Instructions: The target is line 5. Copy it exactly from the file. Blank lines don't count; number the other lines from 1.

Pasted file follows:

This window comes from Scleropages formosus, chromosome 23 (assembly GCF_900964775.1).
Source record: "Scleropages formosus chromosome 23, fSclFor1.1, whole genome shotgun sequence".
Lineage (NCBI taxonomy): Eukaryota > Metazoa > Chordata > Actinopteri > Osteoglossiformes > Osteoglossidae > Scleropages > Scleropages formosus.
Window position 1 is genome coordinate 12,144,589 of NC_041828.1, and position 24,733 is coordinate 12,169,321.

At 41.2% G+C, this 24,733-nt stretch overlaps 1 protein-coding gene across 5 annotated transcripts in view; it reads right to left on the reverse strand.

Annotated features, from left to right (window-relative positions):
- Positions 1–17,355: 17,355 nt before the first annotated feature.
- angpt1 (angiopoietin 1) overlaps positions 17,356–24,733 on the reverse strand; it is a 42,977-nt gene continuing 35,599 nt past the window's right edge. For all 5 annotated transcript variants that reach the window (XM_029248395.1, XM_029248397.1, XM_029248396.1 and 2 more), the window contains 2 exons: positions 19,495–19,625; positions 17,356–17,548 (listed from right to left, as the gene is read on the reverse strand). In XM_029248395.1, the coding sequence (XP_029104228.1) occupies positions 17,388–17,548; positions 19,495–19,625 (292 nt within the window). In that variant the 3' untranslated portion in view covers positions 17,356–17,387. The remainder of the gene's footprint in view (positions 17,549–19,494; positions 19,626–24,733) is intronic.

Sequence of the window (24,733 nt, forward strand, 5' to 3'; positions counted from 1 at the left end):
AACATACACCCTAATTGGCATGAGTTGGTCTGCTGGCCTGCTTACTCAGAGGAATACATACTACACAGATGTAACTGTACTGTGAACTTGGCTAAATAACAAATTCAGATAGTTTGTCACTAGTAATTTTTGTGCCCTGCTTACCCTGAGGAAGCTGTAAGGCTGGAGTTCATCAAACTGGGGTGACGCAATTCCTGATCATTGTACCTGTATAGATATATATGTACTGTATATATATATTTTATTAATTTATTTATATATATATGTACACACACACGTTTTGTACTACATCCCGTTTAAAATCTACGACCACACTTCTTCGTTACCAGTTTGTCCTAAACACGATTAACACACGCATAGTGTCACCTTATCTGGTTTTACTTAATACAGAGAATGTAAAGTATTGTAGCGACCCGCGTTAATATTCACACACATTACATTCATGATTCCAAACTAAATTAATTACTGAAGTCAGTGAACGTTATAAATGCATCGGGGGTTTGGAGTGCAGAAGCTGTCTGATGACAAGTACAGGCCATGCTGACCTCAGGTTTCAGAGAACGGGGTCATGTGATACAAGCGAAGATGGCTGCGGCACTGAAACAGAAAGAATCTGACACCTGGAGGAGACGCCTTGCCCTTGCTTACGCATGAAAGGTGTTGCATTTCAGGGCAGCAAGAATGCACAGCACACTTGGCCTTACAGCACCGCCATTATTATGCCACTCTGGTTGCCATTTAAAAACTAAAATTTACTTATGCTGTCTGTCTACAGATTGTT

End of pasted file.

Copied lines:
At 41.2% G+C, this 24,733-nt stretch overlaps 1 protein-coding gene across 5 annotated transcripts in view; it reads right to left on the reverse strand.